While our work can consume a tremendous amount of time and energy, it’s important that we all take time to fix the leaky faucets in our lives.

Life's Too Short to Pick Ugly Dance Partners + -

In our early years, a prospective client approached us to build a complex, interactive web application. We were confident that the project was right in our sweet spot, though we had some concerns about the people we would be working with at the company.

We agreed to the contract, but as we got into the work it became increasingly clear that Phase 2 and the client’s ethical standards did not align and caused several problems as the project continued.

After the project was completed, we quickly separated ourselves from the client. During our internal post-project debrief, we lamented ignoring our initial concerns and agreed that we would not ignore those feelings again.

One of our team members summed up our feelings perfectly by saying, “Life’s too short to pick an ugly dance partner!” So, from now on we trust our gut and only dance with the right partners.

Everyone You Meet is Brian Blake + -

Back in 1998, Phase 2 was founded as a spin-off from a company called The Rock Island Group (RIG). We inherited a few customers in the split, but later that year we got a call from a man named Brian Blake. 

Brian had interviewed for a position with RIG a couple of years earlier. Though he didn’t get the job, he had been impressed by how he was treated through the interview process and kept our contact information. Now that he was with a new company, Little Giant Pump Company, he thought of Phase 2 for their web needs. This relationship became our first large, marquee account that helped us win more new business.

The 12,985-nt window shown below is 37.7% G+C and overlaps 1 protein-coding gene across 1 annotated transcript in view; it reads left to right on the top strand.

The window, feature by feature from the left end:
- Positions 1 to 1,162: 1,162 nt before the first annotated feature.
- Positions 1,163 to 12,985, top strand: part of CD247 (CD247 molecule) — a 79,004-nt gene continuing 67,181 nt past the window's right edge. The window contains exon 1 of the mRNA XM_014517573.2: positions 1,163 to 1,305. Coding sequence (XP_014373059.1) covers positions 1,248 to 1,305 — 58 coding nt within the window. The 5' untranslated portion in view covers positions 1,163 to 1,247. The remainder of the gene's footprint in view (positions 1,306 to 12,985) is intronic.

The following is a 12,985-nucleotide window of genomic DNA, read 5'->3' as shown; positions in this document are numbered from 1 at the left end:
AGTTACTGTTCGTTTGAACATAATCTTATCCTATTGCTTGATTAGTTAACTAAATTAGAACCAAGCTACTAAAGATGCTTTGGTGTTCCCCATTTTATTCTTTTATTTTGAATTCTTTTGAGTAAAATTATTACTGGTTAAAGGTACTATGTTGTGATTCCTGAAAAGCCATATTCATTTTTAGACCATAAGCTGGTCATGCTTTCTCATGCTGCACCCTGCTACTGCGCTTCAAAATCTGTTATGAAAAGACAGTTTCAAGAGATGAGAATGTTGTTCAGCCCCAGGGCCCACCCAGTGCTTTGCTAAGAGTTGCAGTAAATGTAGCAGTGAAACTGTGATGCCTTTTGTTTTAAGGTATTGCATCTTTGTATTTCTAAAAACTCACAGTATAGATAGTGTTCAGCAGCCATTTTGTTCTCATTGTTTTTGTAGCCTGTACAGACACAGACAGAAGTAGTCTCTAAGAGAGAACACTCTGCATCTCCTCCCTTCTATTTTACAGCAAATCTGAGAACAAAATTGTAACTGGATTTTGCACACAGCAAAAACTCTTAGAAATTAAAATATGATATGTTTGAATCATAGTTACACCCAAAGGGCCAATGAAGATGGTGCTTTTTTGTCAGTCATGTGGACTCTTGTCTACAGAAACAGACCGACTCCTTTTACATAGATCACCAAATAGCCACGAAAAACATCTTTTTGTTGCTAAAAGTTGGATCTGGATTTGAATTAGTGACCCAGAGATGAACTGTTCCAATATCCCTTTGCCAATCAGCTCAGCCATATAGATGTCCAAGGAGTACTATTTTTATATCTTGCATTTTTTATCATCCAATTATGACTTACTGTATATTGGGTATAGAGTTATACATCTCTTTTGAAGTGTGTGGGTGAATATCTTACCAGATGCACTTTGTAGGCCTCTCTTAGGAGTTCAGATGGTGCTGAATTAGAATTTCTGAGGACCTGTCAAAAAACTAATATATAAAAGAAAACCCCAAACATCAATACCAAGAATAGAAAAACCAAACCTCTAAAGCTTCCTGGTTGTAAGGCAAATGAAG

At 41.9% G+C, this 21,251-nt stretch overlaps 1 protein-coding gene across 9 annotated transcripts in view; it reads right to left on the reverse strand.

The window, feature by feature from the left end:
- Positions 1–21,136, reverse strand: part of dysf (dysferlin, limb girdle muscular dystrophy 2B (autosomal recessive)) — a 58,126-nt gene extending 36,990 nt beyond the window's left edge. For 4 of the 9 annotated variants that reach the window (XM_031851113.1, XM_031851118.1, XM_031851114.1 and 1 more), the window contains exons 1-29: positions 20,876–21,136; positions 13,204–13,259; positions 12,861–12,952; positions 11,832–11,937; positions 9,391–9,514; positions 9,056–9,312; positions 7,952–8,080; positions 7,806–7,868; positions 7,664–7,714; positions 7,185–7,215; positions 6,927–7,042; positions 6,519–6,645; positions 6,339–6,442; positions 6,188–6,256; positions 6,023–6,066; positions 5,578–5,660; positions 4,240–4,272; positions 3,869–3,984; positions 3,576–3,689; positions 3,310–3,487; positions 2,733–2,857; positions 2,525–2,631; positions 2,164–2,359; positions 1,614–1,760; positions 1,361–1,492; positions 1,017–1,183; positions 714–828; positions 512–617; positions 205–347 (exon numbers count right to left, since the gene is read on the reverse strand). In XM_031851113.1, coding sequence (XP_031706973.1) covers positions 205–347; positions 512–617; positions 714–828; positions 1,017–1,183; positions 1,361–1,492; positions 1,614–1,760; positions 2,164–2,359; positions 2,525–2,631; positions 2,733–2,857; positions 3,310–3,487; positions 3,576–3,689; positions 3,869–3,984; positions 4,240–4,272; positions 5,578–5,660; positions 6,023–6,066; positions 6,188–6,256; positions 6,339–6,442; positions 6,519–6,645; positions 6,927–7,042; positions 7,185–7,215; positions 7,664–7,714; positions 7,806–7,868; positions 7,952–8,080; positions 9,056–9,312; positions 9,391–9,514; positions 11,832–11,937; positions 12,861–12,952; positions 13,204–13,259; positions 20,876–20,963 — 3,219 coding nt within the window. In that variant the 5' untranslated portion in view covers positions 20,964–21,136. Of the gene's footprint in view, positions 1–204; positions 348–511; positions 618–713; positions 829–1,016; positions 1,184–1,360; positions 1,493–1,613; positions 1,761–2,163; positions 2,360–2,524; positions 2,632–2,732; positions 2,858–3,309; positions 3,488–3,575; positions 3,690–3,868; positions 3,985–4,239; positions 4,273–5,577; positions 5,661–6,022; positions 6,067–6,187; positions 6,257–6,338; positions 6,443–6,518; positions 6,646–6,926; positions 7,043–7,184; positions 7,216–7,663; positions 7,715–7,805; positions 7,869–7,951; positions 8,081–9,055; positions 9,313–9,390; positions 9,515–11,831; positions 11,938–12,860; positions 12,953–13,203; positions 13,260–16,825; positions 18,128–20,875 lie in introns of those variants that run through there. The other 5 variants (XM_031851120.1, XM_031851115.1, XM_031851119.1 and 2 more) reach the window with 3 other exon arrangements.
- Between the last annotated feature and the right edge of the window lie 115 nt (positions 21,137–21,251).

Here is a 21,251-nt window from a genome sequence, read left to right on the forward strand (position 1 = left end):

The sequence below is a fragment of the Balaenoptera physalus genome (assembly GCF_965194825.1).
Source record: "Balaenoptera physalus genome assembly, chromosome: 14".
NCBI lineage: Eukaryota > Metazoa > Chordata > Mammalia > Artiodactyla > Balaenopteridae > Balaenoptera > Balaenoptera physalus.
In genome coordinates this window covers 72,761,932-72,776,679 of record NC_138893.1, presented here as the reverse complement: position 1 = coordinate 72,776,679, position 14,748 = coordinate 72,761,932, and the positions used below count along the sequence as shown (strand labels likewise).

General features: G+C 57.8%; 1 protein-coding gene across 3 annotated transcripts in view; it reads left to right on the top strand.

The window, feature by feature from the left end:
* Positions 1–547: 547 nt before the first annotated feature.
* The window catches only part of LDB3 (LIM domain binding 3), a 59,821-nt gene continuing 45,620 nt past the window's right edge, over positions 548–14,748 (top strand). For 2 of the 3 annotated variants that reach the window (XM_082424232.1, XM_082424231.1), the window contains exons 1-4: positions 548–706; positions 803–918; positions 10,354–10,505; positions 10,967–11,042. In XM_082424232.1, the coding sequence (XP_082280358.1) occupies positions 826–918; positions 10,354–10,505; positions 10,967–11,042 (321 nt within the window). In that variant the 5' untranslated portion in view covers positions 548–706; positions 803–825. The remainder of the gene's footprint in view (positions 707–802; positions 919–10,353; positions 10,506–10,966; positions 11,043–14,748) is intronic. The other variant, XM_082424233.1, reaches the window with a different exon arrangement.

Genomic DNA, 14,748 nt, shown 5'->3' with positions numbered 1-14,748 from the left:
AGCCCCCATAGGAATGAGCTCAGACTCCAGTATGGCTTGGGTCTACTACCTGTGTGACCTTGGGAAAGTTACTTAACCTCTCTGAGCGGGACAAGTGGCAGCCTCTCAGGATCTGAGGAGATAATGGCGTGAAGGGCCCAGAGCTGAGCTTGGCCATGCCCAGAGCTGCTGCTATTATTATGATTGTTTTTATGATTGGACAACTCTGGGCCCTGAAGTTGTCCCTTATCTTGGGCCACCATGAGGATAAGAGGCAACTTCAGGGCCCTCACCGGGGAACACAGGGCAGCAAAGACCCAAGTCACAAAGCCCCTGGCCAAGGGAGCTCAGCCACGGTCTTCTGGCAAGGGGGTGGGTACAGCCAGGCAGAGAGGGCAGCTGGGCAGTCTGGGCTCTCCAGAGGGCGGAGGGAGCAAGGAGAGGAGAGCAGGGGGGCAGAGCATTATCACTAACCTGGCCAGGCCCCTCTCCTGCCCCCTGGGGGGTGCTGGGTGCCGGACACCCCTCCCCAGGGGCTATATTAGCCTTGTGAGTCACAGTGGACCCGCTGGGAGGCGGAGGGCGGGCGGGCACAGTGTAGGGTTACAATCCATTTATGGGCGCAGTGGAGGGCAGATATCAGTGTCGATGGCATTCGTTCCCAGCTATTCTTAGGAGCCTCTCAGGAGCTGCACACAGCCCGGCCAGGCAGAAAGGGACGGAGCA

Had Brian Blake not had the positive experience with Rock Island, the working relationship with Little Giant and Phase 2 probably wouldn’t have formed.

It’s important to remember that in all things we do from business meetings to interviews to going to our kids’ soccer games – everyone you meet could be another Brian Blake.

Never Forget the Bottle of Whiskey + -

In the spring of 1999, Mark was reviewing our financials with longtime friend of the company, Dr. Rod Evans, former Dean of the College Business at the University of Oklahoma. Phase 2 was profitable for the first time and Mark found it an occasion to celebrate the company’s progress and do a little bragging to Dr. Evans. 

While Dr. Evans acknowledged the good work, he went on to warn Mark that where most companies get in financial trouble is by not paying attention to their expenses when they’re profitable and things are going well. 

He looked across the table to Mark and said, “So, before you spend any money what you have to ask yourself is this: do you want to spend that money or keep it and buy yourself a bottle of whiskey?” This changed Phase 2’s outlook on how we maintain fiscal discipline.

Now, anytime we consider a new expense, we always think of that bottle of whiskey.